• Sell 54.77 shares of the C Fund at $32.8598 per share getting $1800.00*
  • Sell 60.256 shares of the G Fund at $19.9125 per share netting $1200.00*

Of course, this selling happens automatically, all Richard sees is his $3000.00 a month hitting his back account.

Let’s fast forward to June and it’s time he takes his monthly distribution and will need to sell shares in the same 60/40 proportion as in March.  Here is the breakdown.

  • Sell 38.9471 shares of the C Fund at $46.2165 per share getting $1800.00*
  • Sell 57.519 shares of the G Fund at $20.8625 per share netting $1200*

As you might expect, since the market was up in June relative to March there was a difference in the amount if shares Richard sold each month to cover his normal ‘paycheck.’ For the G-Fund, the difference was negligible. He only had to sell 2.74 shares more in March than in June to cover that portion of the withdrawal. The difference was only $57.25.

The C Fund sale was an entirely different story. He had to sell almost 16 more shares in March to cover the exact same $1800 distribution. The difference was $731.66!  Yes, that is right.  Another way to view it is that if Richard had to sell the same EXACT shares in June as he had in March, he would have received $2531.66 which is the $731.66 more.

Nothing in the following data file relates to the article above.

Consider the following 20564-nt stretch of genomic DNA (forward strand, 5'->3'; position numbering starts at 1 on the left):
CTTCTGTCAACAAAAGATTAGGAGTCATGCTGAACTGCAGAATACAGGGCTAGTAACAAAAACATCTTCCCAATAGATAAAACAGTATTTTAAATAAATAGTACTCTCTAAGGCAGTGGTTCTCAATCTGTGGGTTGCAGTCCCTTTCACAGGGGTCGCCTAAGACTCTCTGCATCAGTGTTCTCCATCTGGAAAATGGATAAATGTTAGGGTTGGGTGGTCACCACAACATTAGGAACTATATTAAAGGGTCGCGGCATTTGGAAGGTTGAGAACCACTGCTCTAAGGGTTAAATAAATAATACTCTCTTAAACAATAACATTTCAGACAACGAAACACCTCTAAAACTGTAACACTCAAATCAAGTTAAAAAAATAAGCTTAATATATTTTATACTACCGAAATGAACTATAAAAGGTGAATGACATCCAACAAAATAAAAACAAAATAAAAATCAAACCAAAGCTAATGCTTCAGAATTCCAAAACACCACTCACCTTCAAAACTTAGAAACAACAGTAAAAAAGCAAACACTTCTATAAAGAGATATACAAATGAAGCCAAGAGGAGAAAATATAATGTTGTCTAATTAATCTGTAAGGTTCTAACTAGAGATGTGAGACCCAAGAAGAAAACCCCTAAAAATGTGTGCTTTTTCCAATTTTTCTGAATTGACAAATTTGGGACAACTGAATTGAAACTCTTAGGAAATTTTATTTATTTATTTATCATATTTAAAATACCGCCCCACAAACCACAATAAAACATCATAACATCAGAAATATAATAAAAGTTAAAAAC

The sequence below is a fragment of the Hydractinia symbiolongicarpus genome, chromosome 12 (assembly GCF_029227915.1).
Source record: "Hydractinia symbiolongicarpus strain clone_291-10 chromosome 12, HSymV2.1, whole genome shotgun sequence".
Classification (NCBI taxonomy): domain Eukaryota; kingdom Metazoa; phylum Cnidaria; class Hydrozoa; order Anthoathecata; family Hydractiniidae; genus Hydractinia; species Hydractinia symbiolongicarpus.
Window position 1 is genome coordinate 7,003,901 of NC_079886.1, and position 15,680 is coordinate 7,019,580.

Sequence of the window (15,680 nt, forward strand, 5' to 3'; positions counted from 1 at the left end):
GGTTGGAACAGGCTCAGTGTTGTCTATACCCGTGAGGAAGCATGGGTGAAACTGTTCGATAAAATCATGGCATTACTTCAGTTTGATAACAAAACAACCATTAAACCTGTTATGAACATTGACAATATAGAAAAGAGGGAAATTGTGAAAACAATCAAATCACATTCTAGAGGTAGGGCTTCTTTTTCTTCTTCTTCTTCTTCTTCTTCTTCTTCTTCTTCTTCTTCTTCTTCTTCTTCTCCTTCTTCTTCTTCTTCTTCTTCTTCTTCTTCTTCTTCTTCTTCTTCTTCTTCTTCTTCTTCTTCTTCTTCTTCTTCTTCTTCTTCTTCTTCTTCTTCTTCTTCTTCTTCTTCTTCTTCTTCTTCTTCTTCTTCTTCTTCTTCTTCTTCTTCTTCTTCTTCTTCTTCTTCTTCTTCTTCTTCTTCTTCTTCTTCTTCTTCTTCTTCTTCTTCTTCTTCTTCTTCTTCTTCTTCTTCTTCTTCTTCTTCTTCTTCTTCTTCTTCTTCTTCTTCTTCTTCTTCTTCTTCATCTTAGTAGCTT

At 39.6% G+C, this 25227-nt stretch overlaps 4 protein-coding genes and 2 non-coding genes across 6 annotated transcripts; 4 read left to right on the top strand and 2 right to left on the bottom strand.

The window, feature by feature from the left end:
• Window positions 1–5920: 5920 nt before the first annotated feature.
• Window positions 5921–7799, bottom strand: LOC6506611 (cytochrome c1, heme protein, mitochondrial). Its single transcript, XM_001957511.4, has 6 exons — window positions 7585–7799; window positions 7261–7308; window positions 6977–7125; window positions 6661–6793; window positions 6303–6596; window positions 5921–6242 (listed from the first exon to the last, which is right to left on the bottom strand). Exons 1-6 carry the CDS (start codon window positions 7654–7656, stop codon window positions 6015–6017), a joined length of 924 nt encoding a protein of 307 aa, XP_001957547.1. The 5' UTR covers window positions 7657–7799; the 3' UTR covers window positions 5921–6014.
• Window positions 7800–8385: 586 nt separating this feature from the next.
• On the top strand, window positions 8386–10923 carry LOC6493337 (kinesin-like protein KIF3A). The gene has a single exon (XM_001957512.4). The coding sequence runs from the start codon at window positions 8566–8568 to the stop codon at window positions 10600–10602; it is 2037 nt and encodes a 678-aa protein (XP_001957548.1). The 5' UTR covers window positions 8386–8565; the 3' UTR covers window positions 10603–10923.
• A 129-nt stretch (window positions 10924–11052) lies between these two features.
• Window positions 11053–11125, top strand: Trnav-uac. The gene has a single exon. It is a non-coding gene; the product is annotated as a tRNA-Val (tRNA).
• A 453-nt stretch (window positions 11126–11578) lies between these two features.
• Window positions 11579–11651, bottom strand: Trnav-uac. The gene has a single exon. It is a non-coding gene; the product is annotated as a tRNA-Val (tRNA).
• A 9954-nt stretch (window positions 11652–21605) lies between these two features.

The TSP rules forced him to selling when the market was low, costing him $731.66.

Tell me how the TSP still inexpensive?  Or simple?

Death by a thousand cuts.

Ok, I know I am cherry picking the market lows in March. I’m only do so to make a point for educational purposes.  Most of the time, the negative impact won’t be so acute because market losses like those in March don’t occur often. But they do occur.